“Value does not necessarily mean cheap,” according to IRI’s report. Sure, consumers are still struggling. Recent job reports show job growth slowing down, and there are mixed economic signals coming from across the globe. Still, consumers don’t want to go without. Some may pay for premium hair colour in a box, because even though it’s more expensive versus other boxed options, it provides salon-like results with a price tag that is a lot lower versus going to a salon for professional services. Others will pay a premium for Greek yogurt, which is more expensive than a traditional yogurt, but provides more in the way of satiation and can serve the role of a meal Replacement.
“It’s important to understand that value to me is different than value to you, versus value to someone else,” Viamari emphasises. “Everyone looks at products differently, so marketers really need to understand the mindset among their target consumers — what does value mean to that key audience?”
The world is changing
Food and beverage marketers need to know their target consumer, but they must also know the role their product is perceived to play in consumers’ daily diet. How does that perceived role match up with corporate goals and expectations? Is there opportunity to grow and change that perceived role to open the door to opportunity across additional dayparts? Indeed, determining the answer to that last question is becoming a little trickier every day, but it is a key to maximising growth potential. IRI’s 2013 State of the Snack Industry report illustrated a strong trend toward increased snacking frequency.
“During the past three years,” Viamari says, “the percentage of consumers who say they snack one to two times daily declined 15 points. Meanwhile, share of consumers snacking three or more times daily has increased sharply. ” A look across dayparts, she continues, is consistent with the notion that people are moving away from the traditional three square meals. Instead, they might grab a yogurt at 11 o’clock, and a granola bar at one or two o’clock.
“That’s your lunch,” Viamari says, “but you’re spreading it out through the midday hours.” This new way of looking at eating has further blurred the already hazy lines of eating occasions, and the top Pacesetters reflect the power of this trend. For instance, the blurring of eating occasions is being supported by increased prevalence of products suited for on-the-go consumption.
Nature Valley Protein Bars and the KIND Plus snack bars are not only portable but have added protein, vitamins and/or nutrients that provide satiation and health benefits, and products like the Tyson Mini Chicken Sandwiches are microwave ready in moments, so consumers can grab one on the way out the Door.
“Eating occasions really have blurred,” Viamari says. “Today, powerful innovation is delivering more to fast-moving consumers. They provide new options that serve crossoccasion eating behaviours, support proactive wellness efforts and satisfy desires for intelligent indulgence.”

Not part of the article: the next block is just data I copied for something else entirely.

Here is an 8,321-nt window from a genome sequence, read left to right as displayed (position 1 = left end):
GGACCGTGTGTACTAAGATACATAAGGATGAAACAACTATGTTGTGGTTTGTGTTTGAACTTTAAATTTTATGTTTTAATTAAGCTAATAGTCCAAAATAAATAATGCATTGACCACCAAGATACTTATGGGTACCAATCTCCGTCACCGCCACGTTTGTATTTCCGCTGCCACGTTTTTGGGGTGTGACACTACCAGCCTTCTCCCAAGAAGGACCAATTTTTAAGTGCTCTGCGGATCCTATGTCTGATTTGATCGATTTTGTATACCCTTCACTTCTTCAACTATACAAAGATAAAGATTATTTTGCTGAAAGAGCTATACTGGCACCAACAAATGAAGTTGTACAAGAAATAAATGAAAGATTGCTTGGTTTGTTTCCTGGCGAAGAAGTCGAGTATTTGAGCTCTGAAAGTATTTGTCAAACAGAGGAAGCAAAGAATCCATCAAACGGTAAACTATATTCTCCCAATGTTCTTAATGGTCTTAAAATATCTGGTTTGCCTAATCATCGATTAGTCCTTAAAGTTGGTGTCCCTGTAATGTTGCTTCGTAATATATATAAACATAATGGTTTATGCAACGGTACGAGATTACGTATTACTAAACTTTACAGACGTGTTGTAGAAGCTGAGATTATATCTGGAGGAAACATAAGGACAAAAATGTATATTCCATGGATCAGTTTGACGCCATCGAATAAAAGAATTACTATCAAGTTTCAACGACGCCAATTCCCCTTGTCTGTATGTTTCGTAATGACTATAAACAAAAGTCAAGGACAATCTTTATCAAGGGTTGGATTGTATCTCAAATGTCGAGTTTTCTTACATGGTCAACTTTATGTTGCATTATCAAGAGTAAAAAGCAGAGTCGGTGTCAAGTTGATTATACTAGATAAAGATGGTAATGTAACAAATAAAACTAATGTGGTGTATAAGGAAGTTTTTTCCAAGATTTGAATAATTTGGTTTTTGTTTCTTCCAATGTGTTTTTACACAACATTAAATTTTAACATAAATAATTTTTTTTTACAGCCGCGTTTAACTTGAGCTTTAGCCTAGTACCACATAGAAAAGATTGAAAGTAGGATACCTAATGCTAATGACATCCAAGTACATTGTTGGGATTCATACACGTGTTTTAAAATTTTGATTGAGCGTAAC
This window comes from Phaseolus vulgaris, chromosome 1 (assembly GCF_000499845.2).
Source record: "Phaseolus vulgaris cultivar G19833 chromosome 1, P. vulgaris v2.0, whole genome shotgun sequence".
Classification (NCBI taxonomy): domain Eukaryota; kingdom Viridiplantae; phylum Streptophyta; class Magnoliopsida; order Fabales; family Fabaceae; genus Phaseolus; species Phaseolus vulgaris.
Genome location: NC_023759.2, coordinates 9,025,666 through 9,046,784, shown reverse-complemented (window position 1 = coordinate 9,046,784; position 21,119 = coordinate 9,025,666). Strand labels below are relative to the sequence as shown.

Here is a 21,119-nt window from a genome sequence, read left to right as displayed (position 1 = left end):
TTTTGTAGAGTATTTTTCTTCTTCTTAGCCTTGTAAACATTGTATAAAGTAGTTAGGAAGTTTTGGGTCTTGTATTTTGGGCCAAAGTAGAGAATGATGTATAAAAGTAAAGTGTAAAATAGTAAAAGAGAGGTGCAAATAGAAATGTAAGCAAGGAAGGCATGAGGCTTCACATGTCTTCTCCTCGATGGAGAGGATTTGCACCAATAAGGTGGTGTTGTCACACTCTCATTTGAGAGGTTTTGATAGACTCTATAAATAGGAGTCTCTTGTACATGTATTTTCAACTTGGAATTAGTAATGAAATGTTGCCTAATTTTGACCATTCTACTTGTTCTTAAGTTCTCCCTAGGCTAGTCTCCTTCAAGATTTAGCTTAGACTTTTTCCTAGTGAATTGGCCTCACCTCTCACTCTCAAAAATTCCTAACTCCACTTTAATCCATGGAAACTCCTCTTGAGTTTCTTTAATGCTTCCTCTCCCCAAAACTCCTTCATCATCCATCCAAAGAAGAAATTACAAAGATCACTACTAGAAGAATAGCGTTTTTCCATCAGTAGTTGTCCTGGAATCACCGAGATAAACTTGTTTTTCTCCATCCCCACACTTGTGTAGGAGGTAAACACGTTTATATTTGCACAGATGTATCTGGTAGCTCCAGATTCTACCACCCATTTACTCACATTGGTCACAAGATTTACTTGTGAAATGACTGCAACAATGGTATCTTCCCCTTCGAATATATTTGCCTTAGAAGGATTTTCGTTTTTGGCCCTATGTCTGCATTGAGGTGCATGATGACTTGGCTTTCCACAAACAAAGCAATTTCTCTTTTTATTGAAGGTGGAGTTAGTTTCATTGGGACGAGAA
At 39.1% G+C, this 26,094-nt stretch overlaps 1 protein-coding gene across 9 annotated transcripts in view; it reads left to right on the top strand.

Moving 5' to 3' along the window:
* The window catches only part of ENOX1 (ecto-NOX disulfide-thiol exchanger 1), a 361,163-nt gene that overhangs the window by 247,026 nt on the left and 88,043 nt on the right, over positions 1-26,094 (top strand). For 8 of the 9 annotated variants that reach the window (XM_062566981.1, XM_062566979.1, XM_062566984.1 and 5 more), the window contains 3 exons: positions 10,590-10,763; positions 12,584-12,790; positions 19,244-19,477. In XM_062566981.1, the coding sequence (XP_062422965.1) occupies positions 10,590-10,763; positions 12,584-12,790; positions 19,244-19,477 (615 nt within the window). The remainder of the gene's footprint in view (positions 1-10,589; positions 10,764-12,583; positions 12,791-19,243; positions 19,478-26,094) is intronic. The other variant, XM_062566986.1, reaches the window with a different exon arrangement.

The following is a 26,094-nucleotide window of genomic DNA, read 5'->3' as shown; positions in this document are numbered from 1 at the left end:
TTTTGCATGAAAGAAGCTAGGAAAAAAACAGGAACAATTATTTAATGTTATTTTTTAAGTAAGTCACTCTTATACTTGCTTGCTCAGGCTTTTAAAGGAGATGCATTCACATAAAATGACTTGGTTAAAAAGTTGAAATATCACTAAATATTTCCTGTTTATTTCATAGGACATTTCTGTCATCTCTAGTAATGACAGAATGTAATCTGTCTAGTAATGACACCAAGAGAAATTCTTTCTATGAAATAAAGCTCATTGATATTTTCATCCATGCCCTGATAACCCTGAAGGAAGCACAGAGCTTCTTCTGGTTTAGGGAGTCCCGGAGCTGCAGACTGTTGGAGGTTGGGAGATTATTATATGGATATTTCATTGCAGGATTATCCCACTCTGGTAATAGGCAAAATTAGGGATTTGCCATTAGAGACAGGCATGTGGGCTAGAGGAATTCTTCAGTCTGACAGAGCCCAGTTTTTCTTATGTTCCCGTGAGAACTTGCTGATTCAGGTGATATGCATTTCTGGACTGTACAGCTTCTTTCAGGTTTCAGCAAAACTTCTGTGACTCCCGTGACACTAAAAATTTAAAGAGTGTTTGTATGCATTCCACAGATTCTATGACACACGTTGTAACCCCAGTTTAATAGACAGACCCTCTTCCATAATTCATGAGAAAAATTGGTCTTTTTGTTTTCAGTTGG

Small but mighty
While more than a few of this year’s class of New Product Pacesetters launched from companies with strong brand recognition, smaller companies still play a big role in driving trends and innovation.
“Smaller companies can, and do, play a big role in driving industry change by bringing to market unique products that really identify critical consumer needs and wants,” the report states. Last year, gluten-free products fi lled an important niche for consumers, and this year, products such as Talking Rain’s Sparkling ICE beverage have grabbed the spotlight.
“Increasingly, shoppers are looking for products that are more tailored to their specific needs,” Viamari says. This method of targeted innovation has not stemmed consumers’ desires for broad-appeal products or slowed down “blockbuster” innovation. As mentioned earlier, top introductions across food and beverage and non-food alike are products that have a broad base of appeal. But, more finely targeted innovation opens the door to new, more specialised growth opportunities.
“You can do well with widely targeted innovation,” Viamari says, “just don’t overlook opportunities to supplement those ‘big picture’ efforts with smaller, more nuanced innovation. These products, too, provide sizable growth opportunities for CPG marketers.”
And next we have…
While the Pacesetters of 2012 are enjoying their day in the sun, a bevy of new products are waiting in the wings — or should we say store shelves — to take their place. IRI notes some of the “Rising Stars” they’re seeing, many of which mirror themes evidenced among Pacesetters of today. These Rising Stars, it should be noted, won’t complete their fi rst year of sales until 2013. Because of the timing, they weren’t eligible to be a 2012 New Product Pacesetter.
Yes, that’s right: More single-cup brewed coffee. But more than that, products that “avow that the blurring of eating occasions will only intensify,” Viamari says. “CPG marketers really need to think outside the plate. Consumers lead on-the-run lifestyles, and they need food and beverage products that make it easy for them to fuel up without slowing down.”
The idea of broadening horizons goes beyond just thinking outside the plate, though. It is a mistake to think of a brand as only playing a single role in consumers’ daily diet. Today, the CPG aisles are replete with products and ingredient combinations that would never have been thought viable just a few years back.
And in non-food, Rising Stars are commonly products that do more than one thing or offer unexpected benefits: for instance, razor blades that cut a close shave while also nourishing the skin; mascara that gives volume, but is Waterproof.
Above all, innovators across CPG aisles need to continue to look far and wide for new, perhaps unexpected, opportunities to drive Growth.
“The world has gotten bigger,” Viamari explains. “Today, we don’t just have plain fried or hard-boiled eggs; we have egg sandwiches and egg burritos. Fruit is now available in squeezable pouches. And, the largest ‘home care’ launch of the year is an air freshener designed specifically for the car. ”
What consumers want, consumers will get as CPG marketers continue to look for ways to raise the bar and deliver more. With a lot of marketing prowess and just a bit of luck, the new products of tomorrow will hit mark, setting the pace for products that follow .